Dense, agarian populations become giant culture dishes for endemic debilitating diseases or periodic epidemic mortal plagues. And so population growth ceases. Generation-to-generation the population jumped up and down as the spread of agricultural techniques produced an edge in food and more children survive, as plagues and wars devastated provinces, and as bounceback takes place in the aftermath of plagues and famines that left provinces depopulated, but the survivors with large and fertile farms—which induced rapid population growth, which pushed living standards back down to 2.5 dollars a day.
An agricultural cereal-heavy diet does not contain enough iron to avoid anemia. It does not contain enough calcium to avoid tooth loss and bone weakness. Rome’s legions were paid in bread and a little salt—that’s what “salary” means. Add to this whatever meat they could find and whatever greens and seasonings they could gather, and you had the diet of the legionaries, collectively at least the most powerful group of men of their age. They wear highly-skilled practitioners of violence. They were mean. They were also short. And they were, by what we would regard as early middle age, largely toothless.
Have we mentioned endemic hookworm, tapeworm, and other parasites yet? Or that agricultural and commercial labor likely involves heavy lifting-and-carrying labor that damages your spine? Or that the relatively high population densities create greater vulnerability to infectious diseases that debilitate even when they do not kill?
Up to 1500, and even later, agricultural and commercial societies people were short. Average adult male heights of 5’3” (and adult female heights averaging 5’0” or less) appear to have been the rule for humanity once we started to farm. This indicates extraordinary malnutrition by our standards. Were we today to feed our children a diet to produce such adult heights, Alameda County Child and Protective Services would take our children away. Like the gatherer-hunter age, the agrarian age was a Malthusian age: growth in population, but not sustained permanent growth in productivity levels (outside the upper classes) or living standards, as the benefits of technological and organizational progress were offset by the pressure of population on resources.
Comparing the lifestyle of hunter-gatherers ten-thousand to that of illiterate peasant farmers five-hundred years ago raises an obvious question: why would people ever become farmers? Jared Diamond claims that we should—even in the United States, even today—envy our gatherer-hunter ancestors. I don’t buy this: I do not, or at least I think we should not, envy them. (He does not either: Full Professors of Physiology at UCLA and of Economics at U.C. Berkeley have chosen a life far, far removed from that of our ancestors.) But there is an important kernel here: almost all of our agricultural and commercial-era ancestors between -8000 and 1500 and even later did have good reason to envy our common pre-industrial ancestors. We understand why the transition from hunting and gathering to pre-industrial agriculture is good for those at the top of the pyramid. But why do those not at the top of the socioeconomic pyramid go along?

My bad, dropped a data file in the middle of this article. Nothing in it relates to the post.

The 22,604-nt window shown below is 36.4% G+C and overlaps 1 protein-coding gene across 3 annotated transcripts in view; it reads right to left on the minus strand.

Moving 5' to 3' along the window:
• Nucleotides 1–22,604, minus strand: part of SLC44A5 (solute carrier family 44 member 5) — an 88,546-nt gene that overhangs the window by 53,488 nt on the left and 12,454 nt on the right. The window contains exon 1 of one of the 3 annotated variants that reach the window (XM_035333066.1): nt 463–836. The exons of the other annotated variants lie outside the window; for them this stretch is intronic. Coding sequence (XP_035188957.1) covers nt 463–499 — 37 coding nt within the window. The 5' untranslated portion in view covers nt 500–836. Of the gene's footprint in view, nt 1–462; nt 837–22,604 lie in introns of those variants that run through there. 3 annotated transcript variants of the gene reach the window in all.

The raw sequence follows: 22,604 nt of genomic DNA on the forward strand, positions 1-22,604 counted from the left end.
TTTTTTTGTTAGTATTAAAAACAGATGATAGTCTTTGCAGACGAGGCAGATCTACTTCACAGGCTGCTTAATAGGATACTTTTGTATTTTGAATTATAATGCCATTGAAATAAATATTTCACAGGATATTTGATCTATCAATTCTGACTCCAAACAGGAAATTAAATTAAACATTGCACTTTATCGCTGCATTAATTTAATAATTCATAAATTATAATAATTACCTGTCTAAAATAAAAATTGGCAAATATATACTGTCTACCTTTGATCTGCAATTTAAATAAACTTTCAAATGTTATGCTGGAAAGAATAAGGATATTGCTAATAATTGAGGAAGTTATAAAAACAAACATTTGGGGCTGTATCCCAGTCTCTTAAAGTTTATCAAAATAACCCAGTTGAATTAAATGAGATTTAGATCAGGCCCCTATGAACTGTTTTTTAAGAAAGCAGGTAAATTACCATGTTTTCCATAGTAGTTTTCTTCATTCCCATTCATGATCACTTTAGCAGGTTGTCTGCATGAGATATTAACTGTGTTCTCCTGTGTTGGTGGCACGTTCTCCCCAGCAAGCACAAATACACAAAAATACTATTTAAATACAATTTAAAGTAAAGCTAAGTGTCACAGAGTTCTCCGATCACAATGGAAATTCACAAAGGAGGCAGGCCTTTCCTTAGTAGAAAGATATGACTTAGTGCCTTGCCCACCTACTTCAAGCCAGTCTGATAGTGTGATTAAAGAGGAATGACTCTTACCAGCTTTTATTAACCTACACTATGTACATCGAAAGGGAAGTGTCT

Most important, is that the first generation to farm—or to adopt any of the many subsequent agricultural productivity-multiplying innovations—does live the life of Riley, off the fat of the land. If you can figure out how to do it, it is good for you and your children and your chldren’s children to farm. But a well-fed and well-nourished population multiplies. So farming population densities explode far beyond hunter-gatherer densities.
Some human populations did not pursue the agricultural road. Some settled into a halfway role as nomadic or transhumant herders following their flocks on land that was, for the time and given the available biotechnology, marginal for settled agriculture. Some remained hunter-gatherers for a while. But, eventually, somebody nearby had become farmers. And the population density of the farmers grew. Hunter-gatherers rarely exceed population densities of one per square mile. Farmers on land that is good for their particular version of agricultural technology can easily support many more than a thousand in the same space. The old “forty acres and a mule” for a family of six translates into a population density of roughly 100 per square mile. When those nearby who had become farmers decided that they wanted the hunter-gatherers’ or the herdsmen’s land, they took it: numbers of 100-to-1 or 1000-to-1 are not easy to argue with.
The upshot is that—unless you were part of the rich, literate upper classes—per capita standards of living were not that much higher in 1500 as they had been back in 8000 BC. Population, however, was much greater: 500 million people in 1500, compared to 2.5 million or so back in -8000: a 50-fold multiplication in 9500 years.